Paradox Paradise

Would you still call it nonsense, if sense exchanges its meaning with nonsense?

Friday, June 01, 2007

The great bank robbery

“Hello! I’m Sweet Mouth, from Cut Throat Inc. Do you like to have a credit card, sir?”

“Of course! I would love to have one!”

“Sir, we have silver, gold, platinum…”

“Wait! I’ll tell you my requirements, and probably you can choose the best one for me.”

“Sure, sir.”

“I don’t have a job.”

“That’s absolutely fine, sir. All you need is three month’s bank statement.”

“I don’t have a bank account, either.”

“Don’t worry sir. You can open an account with us.”

“I don’t have any address proof, I stay in a small room that has no documents.”

“It’s ok sir. You can give me your telephone bill, that would be enough.”

“I use a pre-paid connection. You were lucky to get me, it will get expired by midnight”

“I’m sorry, sir… I don’t think…”

“Don’t say it. I need a credit card. Nobody would need a credit card as much as I do now!”

“But, sir…”

“I’m ok with a copper, or wood, or plastic or even a paper one”

“I’m sorry, sir. I can’t help you, sir. You don’t have a salary slip or bank statement…”

“That’s exactly why I need a credit card! If I have money in the bank, why would I want a credit card?

“You are right, sir. But…”

“Alright Sweet Mouth, please let me know if you come up with any plan that suits people like me.”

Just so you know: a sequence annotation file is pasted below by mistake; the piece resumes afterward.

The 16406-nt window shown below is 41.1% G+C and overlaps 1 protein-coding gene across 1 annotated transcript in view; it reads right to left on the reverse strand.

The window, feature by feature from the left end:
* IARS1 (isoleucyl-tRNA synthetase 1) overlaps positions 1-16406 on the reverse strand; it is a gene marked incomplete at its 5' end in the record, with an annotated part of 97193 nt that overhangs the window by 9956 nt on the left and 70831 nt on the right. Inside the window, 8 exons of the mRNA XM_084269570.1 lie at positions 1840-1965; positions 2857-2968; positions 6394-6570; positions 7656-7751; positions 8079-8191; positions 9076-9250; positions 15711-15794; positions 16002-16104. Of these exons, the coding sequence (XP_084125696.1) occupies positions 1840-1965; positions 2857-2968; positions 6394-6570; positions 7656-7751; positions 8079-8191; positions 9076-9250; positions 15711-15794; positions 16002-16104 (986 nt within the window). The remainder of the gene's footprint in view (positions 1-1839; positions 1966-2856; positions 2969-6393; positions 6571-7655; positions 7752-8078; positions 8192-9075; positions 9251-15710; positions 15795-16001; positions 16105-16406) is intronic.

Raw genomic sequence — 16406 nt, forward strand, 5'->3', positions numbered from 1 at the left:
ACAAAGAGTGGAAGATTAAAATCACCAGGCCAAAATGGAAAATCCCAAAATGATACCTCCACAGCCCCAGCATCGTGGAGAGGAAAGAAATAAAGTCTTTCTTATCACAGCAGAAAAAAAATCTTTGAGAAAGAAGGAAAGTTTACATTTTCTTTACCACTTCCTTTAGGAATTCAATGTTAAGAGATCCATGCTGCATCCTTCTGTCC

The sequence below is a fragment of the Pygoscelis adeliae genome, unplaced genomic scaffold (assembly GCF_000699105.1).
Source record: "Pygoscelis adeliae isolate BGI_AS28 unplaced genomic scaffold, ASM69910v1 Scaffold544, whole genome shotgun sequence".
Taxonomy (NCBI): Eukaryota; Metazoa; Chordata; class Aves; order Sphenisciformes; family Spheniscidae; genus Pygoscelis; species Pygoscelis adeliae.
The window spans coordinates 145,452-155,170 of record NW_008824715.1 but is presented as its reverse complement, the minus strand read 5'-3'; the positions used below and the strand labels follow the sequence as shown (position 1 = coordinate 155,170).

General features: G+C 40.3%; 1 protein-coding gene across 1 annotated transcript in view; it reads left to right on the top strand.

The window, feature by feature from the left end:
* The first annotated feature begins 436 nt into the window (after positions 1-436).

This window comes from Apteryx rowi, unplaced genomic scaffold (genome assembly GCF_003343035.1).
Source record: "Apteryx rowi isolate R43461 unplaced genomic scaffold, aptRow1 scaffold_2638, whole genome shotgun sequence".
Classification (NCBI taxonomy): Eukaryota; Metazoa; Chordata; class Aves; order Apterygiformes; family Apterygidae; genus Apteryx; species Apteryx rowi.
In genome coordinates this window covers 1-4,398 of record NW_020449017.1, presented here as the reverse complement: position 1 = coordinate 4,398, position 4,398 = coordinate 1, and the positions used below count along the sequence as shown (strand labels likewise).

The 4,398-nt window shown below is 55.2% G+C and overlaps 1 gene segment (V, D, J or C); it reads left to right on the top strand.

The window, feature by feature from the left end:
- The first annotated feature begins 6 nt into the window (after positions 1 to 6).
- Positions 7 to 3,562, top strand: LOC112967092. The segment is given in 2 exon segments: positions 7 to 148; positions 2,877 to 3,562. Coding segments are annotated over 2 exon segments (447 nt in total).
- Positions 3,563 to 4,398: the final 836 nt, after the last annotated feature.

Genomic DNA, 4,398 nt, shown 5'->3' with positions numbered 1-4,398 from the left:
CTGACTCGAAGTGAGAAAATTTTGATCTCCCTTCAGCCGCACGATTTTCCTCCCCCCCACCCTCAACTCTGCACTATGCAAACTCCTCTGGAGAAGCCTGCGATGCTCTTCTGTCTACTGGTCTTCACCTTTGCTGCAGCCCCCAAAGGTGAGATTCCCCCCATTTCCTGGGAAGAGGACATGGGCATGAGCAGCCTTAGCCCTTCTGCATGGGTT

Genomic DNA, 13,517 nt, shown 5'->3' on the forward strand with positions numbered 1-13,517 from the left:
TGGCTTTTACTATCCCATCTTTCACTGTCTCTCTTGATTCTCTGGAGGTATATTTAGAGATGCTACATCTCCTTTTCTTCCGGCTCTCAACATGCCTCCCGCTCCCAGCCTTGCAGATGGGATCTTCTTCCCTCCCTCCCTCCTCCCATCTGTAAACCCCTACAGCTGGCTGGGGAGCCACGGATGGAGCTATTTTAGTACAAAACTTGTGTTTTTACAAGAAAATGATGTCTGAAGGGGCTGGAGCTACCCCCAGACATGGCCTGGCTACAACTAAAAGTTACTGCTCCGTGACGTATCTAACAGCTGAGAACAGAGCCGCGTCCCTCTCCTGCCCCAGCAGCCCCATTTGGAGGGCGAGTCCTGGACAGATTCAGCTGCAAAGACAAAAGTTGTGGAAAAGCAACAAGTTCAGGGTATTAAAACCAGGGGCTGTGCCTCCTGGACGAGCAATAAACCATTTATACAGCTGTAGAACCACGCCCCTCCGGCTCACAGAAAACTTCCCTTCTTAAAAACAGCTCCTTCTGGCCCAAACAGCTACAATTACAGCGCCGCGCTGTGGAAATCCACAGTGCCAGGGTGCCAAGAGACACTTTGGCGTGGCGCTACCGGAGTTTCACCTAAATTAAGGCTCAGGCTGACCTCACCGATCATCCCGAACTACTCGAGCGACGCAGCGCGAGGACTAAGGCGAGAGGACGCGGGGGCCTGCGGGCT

“Sure sir. Thank you for talking sir. Bye, and have a nice day!”

That particular kind of ‘nice day’ she wished me about four years back is yet to arrive. A nice day, with one or more credit card bills, a 3-year personal loan, a 5-year vehicle loan, and 20-year old housing loan to pay off. This sort of mortgaged life is one of the most desirable options one is left with these days. And it is pretty difficult to choose the easier way of living.

Today, one can’t live without banks. I still can keep my money stuffed inside my bed, and it will give almost the same amount of interest any bank would. But to do that, I’ll have to take the money out of the bank first, that’s the catch. No one pays in hard cash. Even bearer cheques are hard to get. That’s the second catch, or the catch on the catch – you can’t survive without a bank account.

Fifteen years back, when I opened my first bank account, all needed was two signatures from my father and three from me. And two passport size photographs and fifty rupees. With another fifty rupees I would have got a chequebook too! Opening a bank account was not that easy once I moved out of the little town where everyone in the bank from the peon to the manager knew not just me, but even my forefathers. But then, I had the sweet option to live without a bank account. Salaries were given in hard cash, or bearer cheques as you demand. And then came the new age banks. Banks with carpeted floors, flower vases with fresh flowers, and couches to sit and wait. And when I entered in one such bank for the first time, about six years back, I was offered a comfortable chair, coffee and a bank account. All they had asked for was three of four of my signatures. The sweet chap with a tasteless brown necktie didn’t even ask for my photographs; he shot me instead, with a Polaroid camera. And if you see that photograph, you won’t fail to notice the puzzled wonderment in my half-popped out eyes. And in three or four days, the magic card and its secret code reached me in separate mails. The world had really changed; I had no other option, but to believe.